Chris Goede: But if they say, hey, it’s an eight, nine or ten then you go, okay, good. And so those are kind of the two things when you say, hey, how do you go about doing that? Those are kind of the two things that I use.
Perry Holley: I like that.
Chris Goede: I think the fifth way to build the skill of clarity is to consider the perspective of the people that you are communicating with. So this requires you to know your audience. You and I were just having a conversation, right before we started recording this podcast, and you’re going to be speaking tomorrow, the last minute change for us. And you said, “Hey, tell me about the room. What do I need to know about them?” And so that’s a great question that I think we need to be aware of.
So, for example, there’s this exercise. I know that I’ve seen you do it and some of our other facilitators have done it in the classroom where you ask the audience to answer a couple of questions. So here’s two of them that we use. Number one is, a customer is interested in making changes to their expensive home. And then the question is, well, how expensive is their home, right?
The second one is, one of the managers stated that the new product would ship in a few days. That’s the statement. But for clarity, the question is, well, how many days will it take to ship? And even going back to your cake example that you started off with, like the clarity and the question behind the question to gain clarity is so important when you’re communicating.
Perry Holley: Yeah. Well, you think about what’s an expensive house to you and what’s an expensive houses to someone else, it’s kind of relative.
Chris Goede: It’s different.
Perry Holley: In that, so you’re using, you need to be precise with your words. Or, what’s a few days to you? Is that two or that’s a couple days. And what’s a few days, it’s more than two, but less than what? So it leaves all kind of open doors for confusion on that. And I really, my personal belief, if you hope to communicate with clarity you really need to consider the words you use and the perspective, where are people coming from.
And if you’re not clear on that, it really leaves understanding up to their interpretation. So that intention perception becomes an interpretation that they think, well, I guess he means expensive. He means in this range, or a few days must mean that. No, I need to be more precise with that.
Chris Goede: And you need to understand, to your point, what their perception of expensive is in this particular situation. Perry, here’s a question for you. Talk about, when you think about this, and clarity and communication, this has enormous payback for leaders if you go about doing it correctly. What are your thoughts on that?
Perry Holley: Well, anything, there’s areas where you need to be really clear, and I could list, maybe five? No, I could list a number of areas where it really pays for you to be clear. We talk a lot about culture on this podcast and in a lot of the work we do. And so you think you got to be very clear on your core values. You need to be very clear on how those core values are defined, don’t leave that open for interpretation. The organization defines that. What are the desired outcomes, what are the results we’re trying to achieve? I need to be very clear on what we’re aiming for. What are our standards of operation? I need to be very clear on those types of things. Individual expectations I have of people on my team, I need to be very clear with things like that.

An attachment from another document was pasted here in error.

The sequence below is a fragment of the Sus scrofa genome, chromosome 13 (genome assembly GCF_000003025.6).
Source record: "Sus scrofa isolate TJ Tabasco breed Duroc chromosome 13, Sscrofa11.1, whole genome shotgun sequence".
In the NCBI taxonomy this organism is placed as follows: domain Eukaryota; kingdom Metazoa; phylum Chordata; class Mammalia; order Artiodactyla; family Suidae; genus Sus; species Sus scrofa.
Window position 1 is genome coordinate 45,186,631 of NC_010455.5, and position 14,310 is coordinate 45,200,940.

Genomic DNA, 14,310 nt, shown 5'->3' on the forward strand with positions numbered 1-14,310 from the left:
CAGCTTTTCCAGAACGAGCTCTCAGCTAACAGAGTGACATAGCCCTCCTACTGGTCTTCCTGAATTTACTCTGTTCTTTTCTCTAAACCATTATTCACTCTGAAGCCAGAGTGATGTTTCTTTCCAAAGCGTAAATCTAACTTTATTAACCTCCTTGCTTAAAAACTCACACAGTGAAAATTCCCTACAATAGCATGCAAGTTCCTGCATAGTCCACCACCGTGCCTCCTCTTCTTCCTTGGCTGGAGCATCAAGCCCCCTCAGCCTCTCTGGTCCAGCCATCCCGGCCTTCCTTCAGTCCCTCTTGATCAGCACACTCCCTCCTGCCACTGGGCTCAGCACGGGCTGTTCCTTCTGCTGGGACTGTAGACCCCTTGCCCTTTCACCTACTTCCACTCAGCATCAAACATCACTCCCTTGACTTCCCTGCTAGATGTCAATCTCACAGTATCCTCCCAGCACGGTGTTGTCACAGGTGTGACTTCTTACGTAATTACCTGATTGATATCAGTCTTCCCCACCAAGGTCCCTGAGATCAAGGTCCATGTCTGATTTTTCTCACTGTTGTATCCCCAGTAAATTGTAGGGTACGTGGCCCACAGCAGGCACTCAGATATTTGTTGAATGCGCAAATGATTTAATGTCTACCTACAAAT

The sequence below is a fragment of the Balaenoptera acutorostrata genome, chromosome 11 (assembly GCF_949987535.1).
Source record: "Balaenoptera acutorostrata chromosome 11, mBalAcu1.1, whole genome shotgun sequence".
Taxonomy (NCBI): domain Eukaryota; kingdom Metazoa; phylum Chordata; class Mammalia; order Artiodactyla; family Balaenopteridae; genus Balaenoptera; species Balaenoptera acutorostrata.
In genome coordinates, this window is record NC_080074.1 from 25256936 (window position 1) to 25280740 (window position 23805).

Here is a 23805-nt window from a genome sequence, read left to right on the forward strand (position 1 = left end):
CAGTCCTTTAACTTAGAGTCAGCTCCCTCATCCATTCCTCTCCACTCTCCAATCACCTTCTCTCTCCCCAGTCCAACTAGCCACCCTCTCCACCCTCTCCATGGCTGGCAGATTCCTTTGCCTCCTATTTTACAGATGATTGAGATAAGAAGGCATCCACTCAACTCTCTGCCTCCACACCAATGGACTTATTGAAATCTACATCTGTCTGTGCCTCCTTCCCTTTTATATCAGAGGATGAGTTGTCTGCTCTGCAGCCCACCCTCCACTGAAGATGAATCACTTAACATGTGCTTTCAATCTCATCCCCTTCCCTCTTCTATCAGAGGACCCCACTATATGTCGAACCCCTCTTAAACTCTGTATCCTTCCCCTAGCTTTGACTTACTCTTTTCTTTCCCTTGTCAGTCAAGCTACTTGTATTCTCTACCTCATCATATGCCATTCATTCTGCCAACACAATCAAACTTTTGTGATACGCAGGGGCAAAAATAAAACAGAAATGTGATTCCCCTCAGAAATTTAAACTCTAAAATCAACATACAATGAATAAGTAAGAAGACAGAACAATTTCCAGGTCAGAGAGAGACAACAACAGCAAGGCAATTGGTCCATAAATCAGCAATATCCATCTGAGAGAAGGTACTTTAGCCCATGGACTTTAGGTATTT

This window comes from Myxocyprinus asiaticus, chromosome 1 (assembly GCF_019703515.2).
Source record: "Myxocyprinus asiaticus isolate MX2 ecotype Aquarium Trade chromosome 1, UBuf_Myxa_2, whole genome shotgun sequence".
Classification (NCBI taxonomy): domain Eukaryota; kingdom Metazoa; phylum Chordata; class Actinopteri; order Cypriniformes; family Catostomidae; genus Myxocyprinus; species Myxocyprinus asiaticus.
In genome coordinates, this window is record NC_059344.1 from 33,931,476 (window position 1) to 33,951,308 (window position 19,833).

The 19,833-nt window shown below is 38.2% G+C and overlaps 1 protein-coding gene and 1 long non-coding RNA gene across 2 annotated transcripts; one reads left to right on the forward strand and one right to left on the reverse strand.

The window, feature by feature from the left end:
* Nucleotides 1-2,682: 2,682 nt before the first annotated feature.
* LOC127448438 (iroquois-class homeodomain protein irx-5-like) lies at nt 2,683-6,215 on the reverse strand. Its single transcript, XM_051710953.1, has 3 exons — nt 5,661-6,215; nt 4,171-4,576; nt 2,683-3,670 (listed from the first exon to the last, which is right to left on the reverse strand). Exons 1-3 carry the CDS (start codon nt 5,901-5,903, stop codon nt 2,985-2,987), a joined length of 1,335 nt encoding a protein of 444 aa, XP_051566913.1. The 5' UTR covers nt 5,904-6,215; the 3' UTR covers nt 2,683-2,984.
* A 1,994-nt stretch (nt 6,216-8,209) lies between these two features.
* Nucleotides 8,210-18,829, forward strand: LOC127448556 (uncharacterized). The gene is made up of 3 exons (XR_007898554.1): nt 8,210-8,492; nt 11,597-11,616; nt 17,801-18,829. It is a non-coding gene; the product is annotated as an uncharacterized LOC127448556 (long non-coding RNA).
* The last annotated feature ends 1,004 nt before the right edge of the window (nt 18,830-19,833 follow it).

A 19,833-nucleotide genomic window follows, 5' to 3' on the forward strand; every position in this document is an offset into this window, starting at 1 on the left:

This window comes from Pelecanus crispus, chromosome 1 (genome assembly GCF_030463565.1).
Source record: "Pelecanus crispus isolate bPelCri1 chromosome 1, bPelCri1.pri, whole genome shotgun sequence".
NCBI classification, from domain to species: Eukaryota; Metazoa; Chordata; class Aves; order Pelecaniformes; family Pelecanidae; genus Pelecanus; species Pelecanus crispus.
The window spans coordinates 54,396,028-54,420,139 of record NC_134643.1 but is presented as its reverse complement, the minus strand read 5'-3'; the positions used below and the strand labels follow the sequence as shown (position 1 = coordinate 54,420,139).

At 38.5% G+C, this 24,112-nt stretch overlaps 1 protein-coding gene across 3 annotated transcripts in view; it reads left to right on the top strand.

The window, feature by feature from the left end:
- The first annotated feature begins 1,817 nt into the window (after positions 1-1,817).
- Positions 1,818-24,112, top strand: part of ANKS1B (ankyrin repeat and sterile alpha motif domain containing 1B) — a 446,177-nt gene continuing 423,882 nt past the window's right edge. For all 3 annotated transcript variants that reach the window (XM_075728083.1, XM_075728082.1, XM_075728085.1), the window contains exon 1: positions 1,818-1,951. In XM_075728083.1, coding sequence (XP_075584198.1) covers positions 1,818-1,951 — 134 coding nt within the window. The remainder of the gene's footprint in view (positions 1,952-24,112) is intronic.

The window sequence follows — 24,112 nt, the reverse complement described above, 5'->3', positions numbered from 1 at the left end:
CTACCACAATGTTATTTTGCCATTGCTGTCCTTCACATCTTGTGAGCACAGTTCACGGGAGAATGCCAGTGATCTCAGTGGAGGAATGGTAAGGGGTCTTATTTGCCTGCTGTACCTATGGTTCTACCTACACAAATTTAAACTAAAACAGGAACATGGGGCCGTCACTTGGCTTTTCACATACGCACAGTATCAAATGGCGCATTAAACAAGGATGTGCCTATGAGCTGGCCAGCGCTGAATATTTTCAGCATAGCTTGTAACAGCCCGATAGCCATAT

When you put that together, you think that really is your whole business. It is every relationship, it is everything that is really important to you in accomplishing what your organization’s trying to accomplish. The more clarity I can have in those communications, the more engaged people are going to be, the more bought in people are going to be, to me and to the mission. It just opens the door for participation, for getting people thinking like owners, not like hired hands. It just, I think it engages people at a higher level when they are very clear on what we’re doing, why we’re doing it, and where we’re going.
Chris Goede: Love that. So, as I wrap up, here’s what I’m thinking. Two thoughts, as we wrap up.
Perry and I have talked quite a bit about common language leads to beliefs that drives behaviors. And as people in general, and as leaders, we’re looking for behavioral change. And if you back up to that very first point when we talk about common language. So if we don’t have clarity around communicating that common language, or clarity around that common language, the beliefs and the behaviors are going to be off. Based off what you’re looking for as a leader for your team, for your family, for your community, whatever it might be. So just remember common language is so important, and we’ve got to be clear around that common language.
The other thing is, is that you have to remember that people speak what we call the how and the why language, right? And this goes back to overlaying the principles that we talked about, of understanding your audience, knowing where they’re coming from, knowing kind of what they need to hear. Sometimes, in different groups, you’re going to have to communicate in a how language so that it’s very clear to them and they get it.
And sometimes you’re going to have to communicate the why language first so that they can get it. So this is not easy, but I love the fact that this is a game changer, as we talked about in the title. If you can figure out how to do this as a leader, it’ll be a game changer for you.
My last thought, before I throw it back to you, Perry, if this is something you go, man, I absolutely need to work on this, or this is an issue for my team or my organization. We have that culture shaping communication, where we talk about this and we talk about the different parts of our culture and how we communicate. We talk about the cone that Barry shared earlier, and it’s been very, very well received. Don’t hesitate to let us know if we can help you in that area.
Perry Holley: Fantastic. Well, thank you, Chris. Good work. And just a reminder, if you want to learn more about our offerings in that area or other offerings we have, as well as leave a comment or a question for us, you can do all that at maxwellleadership.com/podcast. We always love hearing from you. We’re always grateful you would spend this time with us each week. That’s all today from the Maxwell Executive Leadership Podcast.